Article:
Birch Syrup

Darcy O'Neil :: June 14, 2008 7:58 PM

As we all know, sugar seems to be the motivating factor behind the majority of modern cocktail menu's. If you walk into a standard, college oriented, bar and ask for "something special" you will usually get some sort of dessert like drink, served in a martini glass. Along with that, I'd say that 98% of restaurants treat cocktails as something that needs to be served sweet. Obviously, the main culprit is sucrose and / or high fructose corn syrup. If you are keen to the idea that a cocktail is more than just something to satiate a sweet tooth, then working with alternative sweeteners, like birch and agave syrups, might be something to look into.

Sweetness in drinks is something you cannot escape. It is present, at some level, in almost every drink, be it beer, wine or cocktails. The trick is to keep it in balance and have it contribute, if possible, to the flavour of the drink. Beer and wine do this exceptionally well. With cocktails we usually have to work with table sugar (simple syrup) or liqueurs heavily fortified with glucose/fructose. These sugars work perfectly fine if you just want to add sweetness, but they don’t contribute much in the way of flavour.

Since the talent pool in the bartending world is growing rapidly, the idea of using sweetening agents that contribute flavour to a cocktail is also growing. One of the most common, new world, sweeteners is maple syrup. I find maple syrup a bit hard to work with, since the flavour is so unique, and strong, it will usually be front and center in a cocktail. There are alternatives to this though.  

Birch Syrup

Maple syrup is a Canadian tradition, Quebec alone produces 80% of the worlds supply. The word in my family is that if we end up in a comma, please substitute intravenous maple syrup for the standard glucose drip. But there is a lesser know tree sap sweetener, which is from the birch tree, and it makes for a very interesting sugar substitute.

To make birch syrup, you need about twice as much sap as compared to maple syrup. It takes 80 to 100 liters of birch sap to make 1 litre of birch syrup. So this makes it relatively expensive. Currently, a 250ml (1 cup) bottle of Boreal Birch Syrup costs about $27.00. But what you get will go a long way since the syrup has a lot of flavour.

The birch syrup is very dark brown and resembles molasses. The aroma is unique and sweet like molasses, but has overtones of coffee and burnt caramel. Very complex and appealing.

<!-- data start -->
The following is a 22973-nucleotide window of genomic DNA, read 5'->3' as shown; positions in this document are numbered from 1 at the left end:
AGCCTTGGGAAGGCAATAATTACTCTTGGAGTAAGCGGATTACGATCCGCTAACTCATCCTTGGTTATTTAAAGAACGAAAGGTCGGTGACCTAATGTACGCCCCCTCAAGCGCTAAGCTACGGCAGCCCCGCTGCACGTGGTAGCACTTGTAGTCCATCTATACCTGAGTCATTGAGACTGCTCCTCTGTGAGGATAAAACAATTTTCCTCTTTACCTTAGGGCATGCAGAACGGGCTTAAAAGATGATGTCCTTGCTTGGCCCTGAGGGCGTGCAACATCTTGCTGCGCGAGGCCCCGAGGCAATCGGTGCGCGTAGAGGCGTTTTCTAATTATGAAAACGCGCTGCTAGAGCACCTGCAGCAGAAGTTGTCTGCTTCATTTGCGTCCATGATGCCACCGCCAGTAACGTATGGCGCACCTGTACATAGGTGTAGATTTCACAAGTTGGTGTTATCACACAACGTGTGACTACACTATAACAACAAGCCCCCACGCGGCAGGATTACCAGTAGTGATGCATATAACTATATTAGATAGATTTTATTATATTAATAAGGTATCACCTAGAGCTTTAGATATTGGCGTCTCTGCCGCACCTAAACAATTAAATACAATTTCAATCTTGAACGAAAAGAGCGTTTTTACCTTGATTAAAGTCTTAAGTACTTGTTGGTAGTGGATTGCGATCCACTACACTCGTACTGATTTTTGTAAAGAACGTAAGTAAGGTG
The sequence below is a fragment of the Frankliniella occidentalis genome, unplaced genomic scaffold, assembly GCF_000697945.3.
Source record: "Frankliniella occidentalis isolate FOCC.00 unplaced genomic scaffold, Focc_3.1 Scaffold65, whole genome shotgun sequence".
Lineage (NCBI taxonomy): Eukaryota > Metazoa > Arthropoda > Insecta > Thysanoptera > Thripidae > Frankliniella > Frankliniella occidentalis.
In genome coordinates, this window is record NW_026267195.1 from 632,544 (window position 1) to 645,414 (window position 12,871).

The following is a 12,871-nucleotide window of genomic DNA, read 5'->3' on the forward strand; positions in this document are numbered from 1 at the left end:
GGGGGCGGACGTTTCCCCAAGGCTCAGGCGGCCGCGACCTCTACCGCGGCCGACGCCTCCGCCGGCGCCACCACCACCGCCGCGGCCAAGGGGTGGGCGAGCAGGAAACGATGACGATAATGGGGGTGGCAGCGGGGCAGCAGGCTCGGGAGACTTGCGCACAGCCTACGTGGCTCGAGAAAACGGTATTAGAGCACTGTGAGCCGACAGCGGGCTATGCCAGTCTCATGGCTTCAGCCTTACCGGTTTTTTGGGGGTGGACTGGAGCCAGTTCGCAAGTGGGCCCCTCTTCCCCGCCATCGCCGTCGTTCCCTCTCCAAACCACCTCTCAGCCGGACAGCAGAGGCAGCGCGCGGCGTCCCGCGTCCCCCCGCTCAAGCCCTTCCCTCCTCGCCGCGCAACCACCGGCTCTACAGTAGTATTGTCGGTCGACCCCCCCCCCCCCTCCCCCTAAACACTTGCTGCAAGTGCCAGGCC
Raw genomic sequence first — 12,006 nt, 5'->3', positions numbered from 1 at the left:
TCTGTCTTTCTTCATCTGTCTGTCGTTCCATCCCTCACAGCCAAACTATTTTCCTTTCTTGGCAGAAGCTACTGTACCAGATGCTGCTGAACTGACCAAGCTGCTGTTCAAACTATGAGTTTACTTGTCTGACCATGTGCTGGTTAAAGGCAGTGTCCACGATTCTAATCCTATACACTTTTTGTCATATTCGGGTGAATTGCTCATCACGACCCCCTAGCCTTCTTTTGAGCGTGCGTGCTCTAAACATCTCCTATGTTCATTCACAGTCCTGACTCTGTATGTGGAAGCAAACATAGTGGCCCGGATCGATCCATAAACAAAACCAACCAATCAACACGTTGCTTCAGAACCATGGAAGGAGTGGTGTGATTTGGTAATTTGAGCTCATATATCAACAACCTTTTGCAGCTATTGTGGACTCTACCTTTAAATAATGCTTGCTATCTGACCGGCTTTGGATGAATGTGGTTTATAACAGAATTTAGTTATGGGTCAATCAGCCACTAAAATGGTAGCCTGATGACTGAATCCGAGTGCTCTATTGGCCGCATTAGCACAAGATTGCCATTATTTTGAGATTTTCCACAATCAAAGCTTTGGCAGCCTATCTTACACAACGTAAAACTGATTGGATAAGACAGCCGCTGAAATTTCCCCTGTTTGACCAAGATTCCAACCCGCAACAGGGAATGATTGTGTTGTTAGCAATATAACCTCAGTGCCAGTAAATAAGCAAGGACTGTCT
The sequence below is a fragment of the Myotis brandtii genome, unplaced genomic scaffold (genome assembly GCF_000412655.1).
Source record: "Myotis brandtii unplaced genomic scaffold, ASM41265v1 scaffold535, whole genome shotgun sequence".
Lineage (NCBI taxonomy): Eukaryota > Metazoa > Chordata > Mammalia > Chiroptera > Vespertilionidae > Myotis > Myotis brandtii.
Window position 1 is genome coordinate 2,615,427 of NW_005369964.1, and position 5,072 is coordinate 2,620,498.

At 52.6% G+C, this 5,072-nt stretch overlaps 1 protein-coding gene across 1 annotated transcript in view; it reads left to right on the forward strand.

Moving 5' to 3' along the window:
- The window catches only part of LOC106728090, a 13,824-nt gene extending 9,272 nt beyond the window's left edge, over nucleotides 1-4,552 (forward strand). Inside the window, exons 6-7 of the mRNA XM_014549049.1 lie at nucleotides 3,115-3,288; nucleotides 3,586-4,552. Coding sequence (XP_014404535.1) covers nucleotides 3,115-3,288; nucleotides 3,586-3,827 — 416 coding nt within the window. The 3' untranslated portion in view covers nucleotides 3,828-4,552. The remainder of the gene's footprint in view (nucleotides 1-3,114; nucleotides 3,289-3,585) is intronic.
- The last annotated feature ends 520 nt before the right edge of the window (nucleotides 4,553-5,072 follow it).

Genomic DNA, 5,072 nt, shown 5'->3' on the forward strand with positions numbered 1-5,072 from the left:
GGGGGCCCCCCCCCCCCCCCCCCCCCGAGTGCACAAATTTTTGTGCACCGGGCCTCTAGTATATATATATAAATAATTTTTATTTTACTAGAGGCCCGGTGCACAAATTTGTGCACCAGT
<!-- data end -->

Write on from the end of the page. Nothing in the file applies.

Flavor-wise it is really hard to describe. It starts off sweet and bright with a slight sour note and flavours of dark caramel. There are some woody notes and no bitterness. There is almost a tingling sensation on your tongue when you try it straight. You could actually drink this stuff straight and not be put off by the sweetness. The finish is really, really long.

Overall, I really like the Birch Syrup. It is very complex flavour-wise and would really work with a lot of brown spirits. Think rum and bourbon. To test this theory I mixed up 1oz of Appleton Master Blenders Legacy rum with two teaspoons of Birch Syrup and a dash, or two, of Angostura bitters. Mixed in a glass with four large ice cubes. It really works well.

Why use the expensive rum you ask? Well, the Appleton has really strong wood notes, so I figured they would be able to stand up to the birch syrup, which it does.

It can be hard to find unique sweetening agents, but they are around. Using them can broaden your cocktail horizons without purchasing additional spirits. If you like to experiment, I highly recommend trying birch syrup, if you can find it. It is sweet without being bland and one dimensional. The trick to using it though is to keep your new creations simple.

Survival Tip: If you are ever stranded in the woods of northern Canada in the spring, you can eat the birch tree. Simply peel away the paper like bark and pull threads of the wood. It will look like angel hair pasta. Boil this in the smallest amount of water possible and you’ll have an almost decent tasting meal. The sugars in the wood will provide some energy, plus it has lots of fiber! Mmmmm fiber.

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